Police Aggressively Pursue “Drones,” Arresting Aerial Photographers

New York State police troopers arrested a man Tuesday for recording aerial video of a hospital and slapped him with a felony charge aimed at preventing and punishing peeping toms. After taking aerial photographs of the Mid Hudson Medical Group building, David Beesmer was arrested and charged with unlawful surveillance in the second degree.

Under [__the law__](http://photographyisnotacrime.com/wp-content/uploads/2014/07/PEN0250.45_250.45.html), Beesmer can only be found guilty if he used his camera to view or record

> “a person dressing or undressing or the sexual or other intimate parts of such person at a place and time when such person has a reasonable expectation of privacy, without such person’s knowledge or consent;”
> “or record a person in a bedroom, changing room, fitting room, restroom, toilet, bathroom, washroom, shower or any room assigned to guests or patrons in a motel, hotel or inn, without such person’s knowledge or consent.”
> “or record, under the clothing being worn by such person, the sexual or other intimate parts of such person.”

According to Beesmer, he started recording aerial video outside the hospital after taking his mother to a doctor’s appointment, and did not record anyone inside the building due to its tinted windows. So far, there has been no claim by police that Beesmer was attempting to record bedrooms or patients undressing, [__only that Beesmer was recording the facility__](http://photographyisnotacrime.com/wp-content/uploads/2014/07/medicalcenterdrone.jpg). Unless Beesmer’s footage contains people in bedrooms or otherwise breaks the law, he has not committed unlawful surveillance and state police will have to learn what that statute is actually for.

Beesmer’s incident is just the latest in a rash of police overreaction to aerial photography. Last week, the New York City Police Department arrested Remy Castro and Wilkins Mendoza on felony endangerment charges for flying a DJI Phantom because, they claimed, an “NYPD helicopter pilot had to veer off course to avoid being struck by [their] drone.”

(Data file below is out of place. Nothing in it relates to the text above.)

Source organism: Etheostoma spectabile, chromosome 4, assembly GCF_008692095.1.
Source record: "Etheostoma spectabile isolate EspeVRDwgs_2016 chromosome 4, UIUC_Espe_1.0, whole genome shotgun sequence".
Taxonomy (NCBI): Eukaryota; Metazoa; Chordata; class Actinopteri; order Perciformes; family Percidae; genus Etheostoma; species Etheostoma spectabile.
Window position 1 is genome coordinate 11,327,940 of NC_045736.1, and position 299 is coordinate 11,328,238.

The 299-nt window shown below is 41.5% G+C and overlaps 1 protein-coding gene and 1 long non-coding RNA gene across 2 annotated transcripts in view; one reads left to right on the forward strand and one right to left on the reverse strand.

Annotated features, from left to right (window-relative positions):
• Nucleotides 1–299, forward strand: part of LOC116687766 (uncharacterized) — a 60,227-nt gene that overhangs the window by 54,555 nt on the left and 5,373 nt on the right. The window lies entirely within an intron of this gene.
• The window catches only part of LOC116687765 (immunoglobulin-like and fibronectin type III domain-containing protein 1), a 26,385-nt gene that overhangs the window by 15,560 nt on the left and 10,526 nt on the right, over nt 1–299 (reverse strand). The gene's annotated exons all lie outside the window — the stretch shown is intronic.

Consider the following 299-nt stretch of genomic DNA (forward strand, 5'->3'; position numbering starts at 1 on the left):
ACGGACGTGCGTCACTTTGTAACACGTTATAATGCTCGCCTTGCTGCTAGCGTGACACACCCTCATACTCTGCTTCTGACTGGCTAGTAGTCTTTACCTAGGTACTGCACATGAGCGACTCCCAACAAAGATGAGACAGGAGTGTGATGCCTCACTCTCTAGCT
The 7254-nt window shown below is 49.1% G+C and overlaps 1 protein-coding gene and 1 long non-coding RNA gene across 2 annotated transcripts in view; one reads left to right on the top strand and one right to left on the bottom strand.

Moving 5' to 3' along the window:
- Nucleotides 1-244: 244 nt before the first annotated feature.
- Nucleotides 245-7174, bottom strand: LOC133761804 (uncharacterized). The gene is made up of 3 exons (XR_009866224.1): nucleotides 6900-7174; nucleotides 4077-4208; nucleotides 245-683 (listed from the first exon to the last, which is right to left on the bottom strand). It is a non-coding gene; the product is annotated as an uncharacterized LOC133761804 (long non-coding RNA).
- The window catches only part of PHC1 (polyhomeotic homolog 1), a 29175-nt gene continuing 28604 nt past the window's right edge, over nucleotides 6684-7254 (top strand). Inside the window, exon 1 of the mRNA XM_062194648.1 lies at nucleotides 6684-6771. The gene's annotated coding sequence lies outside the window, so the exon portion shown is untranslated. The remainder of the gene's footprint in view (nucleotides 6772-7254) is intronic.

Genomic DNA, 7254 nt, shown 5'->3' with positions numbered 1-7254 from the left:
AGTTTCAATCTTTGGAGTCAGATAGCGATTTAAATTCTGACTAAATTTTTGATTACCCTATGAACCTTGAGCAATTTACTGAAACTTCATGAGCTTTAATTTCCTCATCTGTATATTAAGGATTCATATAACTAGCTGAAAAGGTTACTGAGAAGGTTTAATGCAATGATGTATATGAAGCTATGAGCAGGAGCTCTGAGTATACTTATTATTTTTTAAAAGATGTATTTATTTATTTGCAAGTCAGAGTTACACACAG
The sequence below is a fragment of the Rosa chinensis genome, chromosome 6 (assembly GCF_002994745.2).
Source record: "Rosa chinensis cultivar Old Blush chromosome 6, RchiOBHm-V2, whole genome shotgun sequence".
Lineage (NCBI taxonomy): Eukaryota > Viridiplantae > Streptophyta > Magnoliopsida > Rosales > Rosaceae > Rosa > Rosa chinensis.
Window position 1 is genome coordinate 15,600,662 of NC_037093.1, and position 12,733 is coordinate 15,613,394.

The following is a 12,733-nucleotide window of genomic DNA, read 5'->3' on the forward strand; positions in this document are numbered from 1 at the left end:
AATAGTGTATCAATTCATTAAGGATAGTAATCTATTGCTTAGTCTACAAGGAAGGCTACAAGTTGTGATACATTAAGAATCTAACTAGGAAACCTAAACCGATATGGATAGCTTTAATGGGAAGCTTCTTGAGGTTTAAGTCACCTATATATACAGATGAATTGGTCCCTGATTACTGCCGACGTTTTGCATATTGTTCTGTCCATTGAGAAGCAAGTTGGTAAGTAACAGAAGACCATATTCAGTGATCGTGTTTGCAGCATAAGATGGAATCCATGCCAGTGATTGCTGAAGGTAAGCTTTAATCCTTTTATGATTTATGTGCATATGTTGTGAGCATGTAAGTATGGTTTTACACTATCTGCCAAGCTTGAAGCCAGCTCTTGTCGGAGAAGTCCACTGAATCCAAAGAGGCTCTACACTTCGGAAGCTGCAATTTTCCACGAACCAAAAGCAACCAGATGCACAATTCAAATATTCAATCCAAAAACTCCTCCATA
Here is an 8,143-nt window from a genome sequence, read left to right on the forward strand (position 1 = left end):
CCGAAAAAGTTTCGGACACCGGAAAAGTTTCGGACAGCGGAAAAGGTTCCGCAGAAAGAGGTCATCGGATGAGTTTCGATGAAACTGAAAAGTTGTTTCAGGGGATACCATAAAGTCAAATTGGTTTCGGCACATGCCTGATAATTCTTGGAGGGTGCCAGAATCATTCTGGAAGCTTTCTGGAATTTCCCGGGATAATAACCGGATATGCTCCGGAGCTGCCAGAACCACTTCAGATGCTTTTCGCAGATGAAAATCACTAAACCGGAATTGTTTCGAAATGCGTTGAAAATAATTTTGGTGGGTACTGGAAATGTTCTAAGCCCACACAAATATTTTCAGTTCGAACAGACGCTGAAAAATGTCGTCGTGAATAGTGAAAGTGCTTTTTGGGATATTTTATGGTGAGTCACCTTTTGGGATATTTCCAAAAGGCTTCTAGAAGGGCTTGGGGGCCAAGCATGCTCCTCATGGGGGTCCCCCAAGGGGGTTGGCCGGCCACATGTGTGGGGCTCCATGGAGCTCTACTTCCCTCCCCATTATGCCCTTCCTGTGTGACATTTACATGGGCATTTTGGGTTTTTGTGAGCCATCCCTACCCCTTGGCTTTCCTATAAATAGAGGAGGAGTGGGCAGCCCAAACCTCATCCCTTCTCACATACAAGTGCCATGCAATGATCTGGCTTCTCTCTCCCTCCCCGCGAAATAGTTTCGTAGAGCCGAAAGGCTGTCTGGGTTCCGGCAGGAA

But that was a lie.

Two days later, the truth came out. “We have video proof that we are not following him, he’s following us. He’s endangering our lives and himself by following us,” said Jonathan Castro, one of the pilot’s brothers, according to the [__New York Daily News__](http://photographyisnotacrime.com/wp-content/uploads/2014/07/drone-hits-nypd-helicopter-2-men-arrested-article-1.1858159). “He’s wasting taxpayers money following a little drone. It’s not our fault it’s not illegal.”

The air traffic control recordings, [__obtained by Vice’s Jason Koebler__](http://photographyisnotacrime.com/wp-content/uploads/2014/07/police-recording-confirms-nypd-flew-at-a-drone-never-feared-crash), indicate that the NYPD pilot observed the Phantom near the George Washington bridge and flew at the “drone”  – properly called an unmanned aerial vehicle (UAV), or RC copter – and not the other way around. Castro and Mendoza’s video evidence from the Phantom’s flight may help them defeat the felony charge against them, similar to the case of another recently arrested UAV photographer in Ohio.

In the video above, Kele Stanley launched his RC copter to observe several ambulances. Within four minutes, he found himself under arrest for “disorderly conduct at a crime scene.” Deputy Brian Melchi claimed that Stanley was interfering with an incoming helicopter landing, demanded to know who Stanley was with, and finally arrested Stanley after he challenged Melchi’s threat to enforce a nonexistent law during this exchange: